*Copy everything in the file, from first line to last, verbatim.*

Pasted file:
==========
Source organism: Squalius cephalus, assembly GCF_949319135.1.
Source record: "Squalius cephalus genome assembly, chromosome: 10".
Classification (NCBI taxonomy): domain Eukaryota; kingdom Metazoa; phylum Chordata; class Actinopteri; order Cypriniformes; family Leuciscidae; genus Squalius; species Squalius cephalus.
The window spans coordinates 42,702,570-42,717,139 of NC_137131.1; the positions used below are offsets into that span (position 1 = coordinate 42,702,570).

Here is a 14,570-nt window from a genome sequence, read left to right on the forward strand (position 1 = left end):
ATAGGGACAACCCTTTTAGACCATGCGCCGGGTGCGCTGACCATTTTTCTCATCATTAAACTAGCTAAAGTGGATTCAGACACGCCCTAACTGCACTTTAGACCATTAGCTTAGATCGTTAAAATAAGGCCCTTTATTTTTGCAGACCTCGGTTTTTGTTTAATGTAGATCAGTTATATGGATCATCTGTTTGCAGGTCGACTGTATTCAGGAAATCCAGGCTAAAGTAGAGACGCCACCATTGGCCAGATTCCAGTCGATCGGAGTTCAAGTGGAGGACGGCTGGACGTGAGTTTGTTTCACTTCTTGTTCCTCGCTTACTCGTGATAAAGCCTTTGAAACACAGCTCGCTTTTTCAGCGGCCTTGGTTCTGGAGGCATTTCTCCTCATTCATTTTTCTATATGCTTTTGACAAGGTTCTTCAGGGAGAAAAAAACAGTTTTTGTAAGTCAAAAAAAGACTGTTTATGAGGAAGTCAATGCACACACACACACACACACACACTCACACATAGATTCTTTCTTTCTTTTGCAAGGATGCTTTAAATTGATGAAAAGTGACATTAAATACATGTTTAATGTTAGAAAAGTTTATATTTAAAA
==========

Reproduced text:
Source organism: Squalius cephalus, assembly GCF_949319135.1.
Source record: "Squalius cephalus genome assembly, chromosome: 10".
Classification (NCBI taxonomy): domain Eukaryota; kingdom Metazoa; phylum Chordata; class Actinopteri; order Cypriniformes; family Leuciscidae; genus Squalius; species Squalius cephalus.
The window spans coordinates 42,702,570-42,717,139 of NC_137131.1; the positions used below are offsets into that span (position 1 = coordinate 42,702,570).

Here is a 14,570-nt window from a genome sequence, read left to right on the forward strand (position 1 = left end):
ATAGGGACAACCCTTTTAGACCATGCGCCGGGTGCGCTGACCATTTTTCTCATCATTAAACTAGCTAAAGTGGATTCAGACACGCCCTAACTGCACTTTAGACCATTAGCTTAGATCGTTAAAATAAGGCCCTTTATTTTTGCAGACCTCGGTTTTTGTTTAATGTAGATCAGTTATATGGATCATCTGTTTGCAGGTCGACTGTATTCAGGAAATCCAGGCTAAAGTAGAGACGCCACCATTGGCCAGATTCCAGTCGATCGGAGTTCAAGTGGAGGACGGCTGGACGTGAGTTTGTTTCACTTCTTGTTCCTCGCTTACTCGTGATAAAGCCTTTGAAACACAGCTCGCTTTTTCAGCGGCCTTGGTTCTGGAGGCATTTCTCCTCATTCATTTTTCTATATGCTTTTGACAAGGTTCTTCAGGGAGAAAAAAACAGTTTTTGTAAGTCAAAAAAAGACTGTTTATGAGGAAGTCAATGCACACACACACACACACACACACTCACACATAGATTCTTTCTTTCTTTTGCAAGGATGCTTTAAATTGATGAAAAGTGACATTAAATACATGTTTAATGTTAGAAAAGTTTATATTTAAAA